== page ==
Moving past self sabotage: 6 steps to getting out of your own way
No matter how confident we are, we have all fought against the limits we unconsciously place on our own success. It’s time to move past self-sabotage.
If I had to name the one thing that holds leaders back most, I would choose self-sabotage. No matter how outwardly confident we are, we have all fought against the limits we unconsciously place on our own success.
To others, we may appear to launch fearlessly into new ventures. Internally, though, we often struggle with beliefs that suggest we only deserve this much money, this much happiness, this much recognition.
And when we experience even a little more success or wellbeing than we are comfortable with, we self-sabotage. We don’t make that important phone call. We get sick before that important pitch. We scoff a block of chocolate instead of going for a run.
Over the years, I have turned moving past self-sabotage into a replicable formula:
1. Identify a goal you want to achieve, yet you catch yourself self-sabotaging. An example from my life: I wanted to globalize Inkling Women, yet found myself passing up opportunities that would make this a reality.
2. Question your fear of achieving this goal until you get to its root. Ask yourself, ‘what’s the worst thing that could happen if I reach my goal? And then? And then?’ You’ll know when you get to the root fear when you almost gasp with realisation – ‘Aha! No wonder I’m self-sabotaging!’ My root fear? I was scared I would lose my precious ‘daggy days’ with my children if Inkling Women went global.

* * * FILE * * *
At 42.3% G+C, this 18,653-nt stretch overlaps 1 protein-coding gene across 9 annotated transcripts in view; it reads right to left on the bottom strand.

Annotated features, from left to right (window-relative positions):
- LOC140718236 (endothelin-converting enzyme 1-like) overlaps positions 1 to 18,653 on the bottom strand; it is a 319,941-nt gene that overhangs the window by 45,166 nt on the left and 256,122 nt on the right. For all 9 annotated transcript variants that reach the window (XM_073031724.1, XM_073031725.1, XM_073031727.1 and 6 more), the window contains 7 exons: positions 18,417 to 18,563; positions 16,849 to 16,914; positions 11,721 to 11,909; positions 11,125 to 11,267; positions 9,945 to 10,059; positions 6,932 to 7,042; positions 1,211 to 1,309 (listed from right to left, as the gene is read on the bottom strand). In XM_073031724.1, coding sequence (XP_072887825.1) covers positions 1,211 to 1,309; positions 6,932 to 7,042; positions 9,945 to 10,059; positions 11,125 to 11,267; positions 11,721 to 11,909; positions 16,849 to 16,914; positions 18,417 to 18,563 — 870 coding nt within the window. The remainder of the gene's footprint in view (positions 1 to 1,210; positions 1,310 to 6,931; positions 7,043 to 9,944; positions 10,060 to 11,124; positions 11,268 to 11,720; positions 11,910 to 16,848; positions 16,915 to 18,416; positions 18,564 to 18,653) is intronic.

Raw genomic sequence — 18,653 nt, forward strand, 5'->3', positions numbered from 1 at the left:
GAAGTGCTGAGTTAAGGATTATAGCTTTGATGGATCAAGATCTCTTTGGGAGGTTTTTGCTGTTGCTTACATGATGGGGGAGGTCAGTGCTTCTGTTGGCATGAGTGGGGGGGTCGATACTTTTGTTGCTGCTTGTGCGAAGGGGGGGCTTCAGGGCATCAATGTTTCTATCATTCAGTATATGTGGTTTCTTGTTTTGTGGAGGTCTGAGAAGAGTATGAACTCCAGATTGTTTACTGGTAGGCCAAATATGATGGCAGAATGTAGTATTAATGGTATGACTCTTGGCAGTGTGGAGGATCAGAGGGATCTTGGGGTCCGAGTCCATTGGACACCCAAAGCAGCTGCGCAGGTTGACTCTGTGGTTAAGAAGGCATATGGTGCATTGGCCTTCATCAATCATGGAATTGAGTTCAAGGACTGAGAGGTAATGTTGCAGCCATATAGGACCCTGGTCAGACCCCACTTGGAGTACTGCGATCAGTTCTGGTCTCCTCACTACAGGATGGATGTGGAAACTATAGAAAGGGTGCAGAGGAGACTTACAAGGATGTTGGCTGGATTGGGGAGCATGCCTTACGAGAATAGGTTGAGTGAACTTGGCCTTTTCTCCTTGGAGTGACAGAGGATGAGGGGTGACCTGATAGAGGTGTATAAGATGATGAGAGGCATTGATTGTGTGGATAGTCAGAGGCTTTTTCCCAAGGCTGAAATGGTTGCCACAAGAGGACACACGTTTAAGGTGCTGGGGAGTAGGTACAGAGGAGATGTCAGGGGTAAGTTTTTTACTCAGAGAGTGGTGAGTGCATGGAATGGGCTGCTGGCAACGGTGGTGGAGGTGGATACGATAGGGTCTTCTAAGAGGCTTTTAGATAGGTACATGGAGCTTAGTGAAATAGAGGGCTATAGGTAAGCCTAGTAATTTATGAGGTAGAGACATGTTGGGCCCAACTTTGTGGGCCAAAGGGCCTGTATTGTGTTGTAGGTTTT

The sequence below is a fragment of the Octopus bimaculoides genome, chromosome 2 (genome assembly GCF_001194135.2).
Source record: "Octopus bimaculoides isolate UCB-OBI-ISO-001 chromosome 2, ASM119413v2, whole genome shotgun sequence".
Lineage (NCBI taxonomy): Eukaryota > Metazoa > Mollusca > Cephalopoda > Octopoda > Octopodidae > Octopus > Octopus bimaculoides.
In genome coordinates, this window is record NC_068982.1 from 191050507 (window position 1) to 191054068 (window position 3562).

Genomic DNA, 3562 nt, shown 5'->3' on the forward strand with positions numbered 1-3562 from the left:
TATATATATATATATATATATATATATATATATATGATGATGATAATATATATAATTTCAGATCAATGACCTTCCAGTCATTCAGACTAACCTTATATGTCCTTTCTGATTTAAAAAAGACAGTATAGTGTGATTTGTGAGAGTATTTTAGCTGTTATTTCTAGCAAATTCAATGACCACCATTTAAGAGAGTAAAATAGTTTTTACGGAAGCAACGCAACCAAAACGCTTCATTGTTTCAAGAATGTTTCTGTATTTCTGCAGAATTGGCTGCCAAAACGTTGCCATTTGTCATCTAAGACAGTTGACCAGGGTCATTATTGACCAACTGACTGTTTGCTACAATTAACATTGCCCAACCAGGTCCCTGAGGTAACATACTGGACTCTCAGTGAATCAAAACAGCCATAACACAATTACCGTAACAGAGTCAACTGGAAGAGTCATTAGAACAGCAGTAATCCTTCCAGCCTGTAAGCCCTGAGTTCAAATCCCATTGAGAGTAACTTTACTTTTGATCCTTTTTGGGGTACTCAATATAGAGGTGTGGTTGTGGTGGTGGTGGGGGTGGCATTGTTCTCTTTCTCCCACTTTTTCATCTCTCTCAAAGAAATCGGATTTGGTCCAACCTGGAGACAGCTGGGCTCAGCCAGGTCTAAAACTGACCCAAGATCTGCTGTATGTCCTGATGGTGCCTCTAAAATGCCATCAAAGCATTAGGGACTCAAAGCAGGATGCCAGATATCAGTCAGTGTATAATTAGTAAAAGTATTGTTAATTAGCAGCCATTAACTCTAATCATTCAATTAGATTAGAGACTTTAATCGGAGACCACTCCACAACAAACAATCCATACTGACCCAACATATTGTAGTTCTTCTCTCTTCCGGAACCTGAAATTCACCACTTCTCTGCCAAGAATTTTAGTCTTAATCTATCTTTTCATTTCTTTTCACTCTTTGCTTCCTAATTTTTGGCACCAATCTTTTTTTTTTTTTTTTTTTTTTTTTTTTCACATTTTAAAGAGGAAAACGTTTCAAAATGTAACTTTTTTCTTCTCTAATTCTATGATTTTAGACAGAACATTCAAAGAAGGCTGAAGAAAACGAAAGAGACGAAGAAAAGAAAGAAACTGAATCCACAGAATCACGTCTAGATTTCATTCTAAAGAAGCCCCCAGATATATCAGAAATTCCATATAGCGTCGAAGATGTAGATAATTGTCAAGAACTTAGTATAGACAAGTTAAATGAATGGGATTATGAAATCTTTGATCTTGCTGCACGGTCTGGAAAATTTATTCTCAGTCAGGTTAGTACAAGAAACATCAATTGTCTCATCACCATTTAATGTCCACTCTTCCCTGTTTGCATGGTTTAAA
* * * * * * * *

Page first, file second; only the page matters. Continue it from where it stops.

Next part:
3. When you’ve uncovered the root fear, let yourself feel this fear for a full 90 seconds. Let the fear take over your whole body. Don’t try to rationalise it or explain it away. Just feel it – fully. After 90 seconds, the fear will have diminished significantly.
4. Work out the big assumption sitting behind the root fear. Ask the following question: What assumption am I making that is causing my fear? For me, I had assumed that going global would drain my energy and take away my freedom.
5. Now test this big assumption. Is it true? Could the exact opposite assumption be more true? In my case, I realised that the exact opposite assumption – ‘going global will provide me with more energy and freedom’ – was actually more true than my original big assumption. Every time I spoke to audiences of thousands around the world, I felt more freedom to be myself, and huge sparks of energy too.
6. Make yourself a promise that appeases your original root fear. In my case, I promised myself that even if Inkling experiences huge global success, I will schedule regular daggy days with my children.
Self-sabotage is a given. Moving past it is a choice – it takes time, discipline and a willingness to lean into discomfort – but the rewards are worth it.
As published by CEO Magazine, 25 November 2015.
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